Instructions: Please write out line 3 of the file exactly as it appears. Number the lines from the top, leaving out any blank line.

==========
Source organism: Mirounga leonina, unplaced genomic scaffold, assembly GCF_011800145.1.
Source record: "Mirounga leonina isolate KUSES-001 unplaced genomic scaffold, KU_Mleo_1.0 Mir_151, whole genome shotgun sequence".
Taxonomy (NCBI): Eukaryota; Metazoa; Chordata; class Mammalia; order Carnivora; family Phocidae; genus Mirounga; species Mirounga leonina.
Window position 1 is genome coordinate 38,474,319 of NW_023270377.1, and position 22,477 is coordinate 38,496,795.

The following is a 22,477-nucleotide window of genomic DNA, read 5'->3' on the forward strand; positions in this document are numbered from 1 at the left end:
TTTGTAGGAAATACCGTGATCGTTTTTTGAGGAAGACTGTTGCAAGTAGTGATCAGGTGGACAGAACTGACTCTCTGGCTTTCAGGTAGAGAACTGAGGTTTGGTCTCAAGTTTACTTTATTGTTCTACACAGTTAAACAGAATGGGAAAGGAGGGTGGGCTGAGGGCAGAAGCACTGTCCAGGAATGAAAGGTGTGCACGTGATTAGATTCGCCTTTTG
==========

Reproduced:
Taxonomy (NCBI): Eukaryota; Metazoa; Chordata; class Mammalia; order Carnivora; family Phocidae; genus Mirounga; species Mirounga leonina.